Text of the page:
In When I have fears, the poet does not reflect on past achievement or consider the promise of future accomplishment; instead, he publicizes a moment of unmitigated uncertainty in which to “think” is to stand paralyzed until “love and fame to nothingness do sink.” What is most “theatrical” about the poem, in the sense I have described in this essay, is what is most Shakespearean and most Kean-like about it: not Keats’s removal to a “self-distancing point of view” (Rzepka, The Self as Mind 168), but his ability to represent individual subjectivity as a suspended relation between possibilities for self-realization. By naturalizing a language of feeling unmarred by narrative or explanatory context, the poet communicates his crisis as though it were contemporaneous with the reading act. “Negative capability,” so often described by Keatsians as a private mode of cultural production, is more properly understood here as a public mode of cultural reception. The poem both depicts (in Keats) and encourages (in the reader) a scene of reception rife with uncertainty and doubt, imagining a new kind of relation between the poet’s private experience and the public to which he speaks.

Edmund Kean played a crucial role in shaping both Keats’s attitudes towards his own social rank and his ideas about the changing nature of cultural experience. Educated to an understanding of Kean by Hazlitt’s theatrical criticism, Keats’s attention to the actor in letters and theatrical reviews in late 1817 and early 1818 coincided with and, I will argue, occasioned his thoroughgoing revision of the poet’s role as a cultural intermediary for readers. Keats’s poetic figuration of cultural experience crystallizes in a new way in this poem, which bear the marks of Kean’s influence first because they render the poet a creature of unapologetic uncertainty, and second because the speaker communicates to the public from within the experience of that uncertainty. As a subject encountering both material and imagined objects–Shakespeare’s text, the cloudy symbols of “high romance”–Keats refuses to present himself as a cultural master, or even, like Wordsworth, as an already developed speaker reflecting back on growth that authorizes current speech. Like Kean, he is a teller of the instant feeling, in which past experience and future potentiality intersect, each without gaining dominance over the other. The readers of the poems, like the Keatsian watcher of Kean, feel that the utterer is thinking of the past and the future, while speaking of the instant.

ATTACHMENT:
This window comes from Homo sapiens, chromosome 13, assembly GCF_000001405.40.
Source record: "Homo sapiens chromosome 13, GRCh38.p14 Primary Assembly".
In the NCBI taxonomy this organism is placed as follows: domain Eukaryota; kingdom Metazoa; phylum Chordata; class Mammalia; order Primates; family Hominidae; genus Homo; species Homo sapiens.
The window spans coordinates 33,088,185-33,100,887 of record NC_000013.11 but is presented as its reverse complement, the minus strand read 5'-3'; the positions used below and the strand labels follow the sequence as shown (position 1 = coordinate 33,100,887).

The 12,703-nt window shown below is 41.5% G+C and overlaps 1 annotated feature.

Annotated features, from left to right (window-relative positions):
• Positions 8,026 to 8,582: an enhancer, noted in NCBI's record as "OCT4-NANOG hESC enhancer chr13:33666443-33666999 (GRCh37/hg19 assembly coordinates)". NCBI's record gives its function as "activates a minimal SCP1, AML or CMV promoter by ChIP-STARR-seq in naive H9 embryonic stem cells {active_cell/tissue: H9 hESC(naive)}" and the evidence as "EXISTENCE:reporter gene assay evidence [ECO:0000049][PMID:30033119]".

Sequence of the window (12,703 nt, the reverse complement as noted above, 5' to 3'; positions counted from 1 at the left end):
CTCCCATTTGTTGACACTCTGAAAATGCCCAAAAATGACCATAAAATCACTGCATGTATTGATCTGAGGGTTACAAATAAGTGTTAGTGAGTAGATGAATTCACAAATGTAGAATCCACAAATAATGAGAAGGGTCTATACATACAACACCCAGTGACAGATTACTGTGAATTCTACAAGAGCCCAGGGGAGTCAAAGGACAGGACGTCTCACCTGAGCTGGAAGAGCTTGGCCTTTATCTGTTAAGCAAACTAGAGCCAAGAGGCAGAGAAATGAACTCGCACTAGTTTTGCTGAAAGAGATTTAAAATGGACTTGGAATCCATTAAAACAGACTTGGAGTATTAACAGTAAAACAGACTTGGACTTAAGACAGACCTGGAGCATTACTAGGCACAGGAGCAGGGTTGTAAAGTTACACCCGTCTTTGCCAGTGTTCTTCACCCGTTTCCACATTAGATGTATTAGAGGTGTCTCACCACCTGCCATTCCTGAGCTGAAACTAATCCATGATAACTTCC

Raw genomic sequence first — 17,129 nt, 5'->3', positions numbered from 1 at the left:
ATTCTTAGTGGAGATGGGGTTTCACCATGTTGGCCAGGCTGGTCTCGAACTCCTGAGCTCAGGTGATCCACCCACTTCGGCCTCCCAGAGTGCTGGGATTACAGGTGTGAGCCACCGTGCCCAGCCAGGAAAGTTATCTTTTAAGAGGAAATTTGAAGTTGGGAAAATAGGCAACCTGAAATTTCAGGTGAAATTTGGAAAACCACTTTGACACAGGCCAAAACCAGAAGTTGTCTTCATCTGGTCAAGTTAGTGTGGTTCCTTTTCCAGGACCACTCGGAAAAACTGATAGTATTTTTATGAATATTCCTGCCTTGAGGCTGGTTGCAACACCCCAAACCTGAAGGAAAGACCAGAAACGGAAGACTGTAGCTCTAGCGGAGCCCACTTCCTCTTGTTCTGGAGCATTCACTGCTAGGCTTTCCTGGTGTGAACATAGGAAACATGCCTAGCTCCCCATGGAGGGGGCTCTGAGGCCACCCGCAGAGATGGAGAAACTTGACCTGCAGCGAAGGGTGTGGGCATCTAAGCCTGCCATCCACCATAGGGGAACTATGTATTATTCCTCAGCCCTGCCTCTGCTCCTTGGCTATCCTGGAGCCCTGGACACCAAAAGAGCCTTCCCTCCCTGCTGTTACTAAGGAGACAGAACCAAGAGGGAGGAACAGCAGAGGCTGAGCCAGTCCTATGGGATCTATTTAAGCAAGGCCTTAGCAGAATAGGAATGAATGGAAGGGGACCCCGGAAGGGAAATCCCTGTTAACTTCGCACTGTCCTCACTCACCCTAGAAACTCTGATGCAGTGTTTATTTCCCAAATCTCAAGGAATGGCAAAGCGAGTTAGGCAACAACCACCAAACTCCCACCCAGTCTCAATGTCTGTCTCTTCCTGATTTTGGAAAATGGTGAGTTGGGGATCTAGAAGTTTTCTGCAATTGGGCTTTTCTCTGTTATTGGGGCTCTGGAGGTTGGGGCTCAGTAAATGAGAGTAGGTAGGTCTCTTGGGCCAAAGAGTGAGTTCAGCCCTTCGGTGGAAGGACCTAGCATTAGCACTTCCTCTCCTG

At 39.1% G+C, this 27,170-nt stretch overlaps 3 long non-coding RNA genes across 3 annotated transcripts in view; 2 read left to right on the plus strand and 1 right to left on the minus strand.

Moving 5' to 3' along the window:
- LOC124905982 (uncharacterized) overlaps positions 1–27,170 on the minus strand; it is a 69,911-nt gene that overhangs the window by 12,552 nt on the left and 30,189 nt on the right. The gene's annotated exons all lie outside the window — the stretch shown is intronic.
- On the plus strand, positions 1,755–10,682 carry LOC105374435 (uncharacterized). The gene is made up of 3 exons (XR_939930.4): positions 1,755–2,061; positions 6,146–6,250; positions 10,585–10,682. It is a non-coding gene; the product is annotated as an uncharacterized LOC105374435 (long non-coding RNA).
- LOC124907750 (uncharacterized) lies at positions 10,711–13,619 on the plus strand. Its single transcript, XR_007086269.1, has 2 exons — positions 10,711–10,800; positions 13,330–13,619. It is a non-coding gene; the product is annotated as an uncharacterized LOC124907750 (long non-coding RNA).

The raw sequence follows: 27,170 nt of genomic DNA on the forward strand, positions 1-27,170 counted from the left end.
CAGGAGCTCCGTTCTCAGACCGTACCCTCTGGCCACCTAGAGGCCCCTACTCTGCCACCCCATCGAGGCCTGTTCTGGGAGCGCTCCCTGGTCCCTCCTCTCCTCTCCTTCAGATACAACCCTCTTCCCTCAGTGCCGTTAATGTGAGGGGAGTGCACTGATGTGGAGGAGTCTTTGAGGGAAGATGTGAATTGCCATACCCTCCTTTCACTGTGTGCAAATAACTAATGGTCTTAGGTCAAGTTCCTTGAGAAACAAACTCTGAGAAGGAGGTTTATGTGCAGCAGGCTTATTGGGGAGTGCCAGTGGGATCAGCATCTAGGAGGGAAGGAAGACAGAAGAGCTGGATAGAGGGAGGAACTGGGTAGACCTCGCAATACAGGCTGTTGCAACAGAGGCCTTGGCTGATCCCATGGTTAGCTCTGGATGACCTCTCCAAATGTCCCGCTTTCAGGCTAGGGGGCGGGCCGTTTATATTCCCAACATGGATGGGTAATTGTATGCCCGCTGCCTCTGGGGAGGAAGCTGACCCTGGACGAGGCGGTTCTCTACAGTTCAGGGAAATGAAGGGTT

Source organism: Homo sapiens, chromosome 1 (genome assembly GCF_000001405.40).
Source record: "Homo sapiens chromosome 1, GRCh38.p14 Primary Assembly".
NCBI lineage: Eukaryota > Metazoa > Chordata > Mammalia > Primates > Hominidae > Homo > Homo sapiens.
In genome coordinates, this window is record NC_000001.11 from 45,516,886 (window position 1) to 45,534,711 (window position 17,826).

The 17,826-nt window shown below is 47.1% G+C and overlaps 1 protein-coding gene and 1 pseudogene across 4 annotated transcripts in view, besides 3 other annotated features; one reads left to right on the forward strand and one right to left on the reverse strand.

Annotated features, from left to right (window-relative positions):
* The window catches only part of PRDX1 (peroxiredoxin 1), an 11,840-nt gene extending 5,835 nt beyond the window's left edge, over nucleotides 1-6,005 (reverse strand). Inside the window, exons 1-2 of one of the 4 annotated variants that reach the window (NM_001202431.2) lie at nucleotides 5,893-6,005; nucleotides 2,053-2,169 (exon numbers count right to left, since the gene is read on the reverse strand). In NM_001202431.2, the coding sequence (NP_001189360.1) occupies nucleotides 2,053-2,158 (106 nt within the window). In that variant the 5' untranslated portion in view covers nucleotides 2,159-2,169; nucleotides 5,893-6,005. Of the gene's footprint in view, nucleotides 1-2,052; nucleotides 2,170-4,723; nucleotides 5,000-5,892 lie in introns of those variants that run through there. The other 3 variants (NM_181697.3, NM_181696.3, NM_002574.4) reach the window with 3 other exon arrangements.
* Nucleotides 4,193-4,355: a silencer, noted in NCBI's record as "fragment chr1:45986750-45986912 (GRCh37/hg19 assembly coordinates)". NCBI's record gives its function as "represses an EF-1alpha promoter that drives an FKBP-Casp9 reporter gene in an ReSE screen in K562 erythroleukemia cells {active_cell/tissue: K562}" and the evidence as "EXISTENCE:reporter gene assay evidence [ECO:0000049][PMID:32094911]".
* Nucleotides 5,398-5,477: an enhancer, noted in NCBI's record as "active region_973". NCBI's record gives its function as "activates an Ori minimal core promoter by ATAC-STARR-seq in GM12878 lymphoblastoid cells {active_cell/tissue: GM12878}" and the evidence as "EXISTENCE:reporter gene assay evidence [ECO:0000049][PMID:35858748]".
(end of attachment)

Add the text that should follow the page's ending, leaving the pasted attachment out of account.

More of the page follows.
The ability Keats begins to display in these poems–placing his speaker within the moment of affective reception “without any irritable reaching after fact & reason”–will propel his more intense reworking of poetic expression in the odes, his revision of “romance” in The Eve of St. Agnes, and his refiguration of the poet’s relationship to history in The Fall of Hyperion. The “change” that “has taken place” in Keats’s intellect at this historical point should not be attributed solely to the influence of Kean. But the change in his thinking about poetry’s capacity to represent lower-class experience, in a time when divisions between high and mass culture were becoming increasingly pronounced, bears a striking resemblance to Kean’s public embodiment of a new performing subject. Hazlitt commented that Kean’s performance of Macbeth was a lesson in common humanity. Such humanity is what Keats had in mind when he expressed a desire to be of Kean’s company in December of 1817. The “fashionables” and the “blue-stocking literary world” already had their poets, just as upper-class theatergoers had long had Kemble and his school. What Kean was in the theater Keats hoped to be in the world of poetry: a common man of uncommon imagining.

Works Cited

  • John Keats, The Letters of John Keats, ed. Hyder Edward Rollins, 2 vols. (Cambridge: Harvard UP, 1958) 1.192-93. Subsequently in the text, abbreviated as Letters.
  • Nicholas Roe, John Keats and the Culture of Dissent (Oxford: Oxford UP, 1997) 237-39.
  • Marjorie Levinson, Keats’s Life of Allegory: The Origins of a Style (Oxford: Blackwell, 1988)
  • Donald H. Reiman, “Keats and the Third Generation,” in The Persistence of Poetry, eds. Robert M. Ryan and Ronald A. Sharp [Amherst: U of Massachusetts P, 1998] 111).
  • Bate, “Keats’s Style: Evolution Toward Qualities of Permanent Value,” in The Major English Romantic Poets, eds. Clarence D. Thorpe, Carlos Baker, and Bennett Weaver (Carbondale, IL: Southern Illinois UP, 1957
  • William Hazlitt, The Complete Works of William Hazlitt, ed. P. P. Howe, 21 vols. (New York: AMS, 1967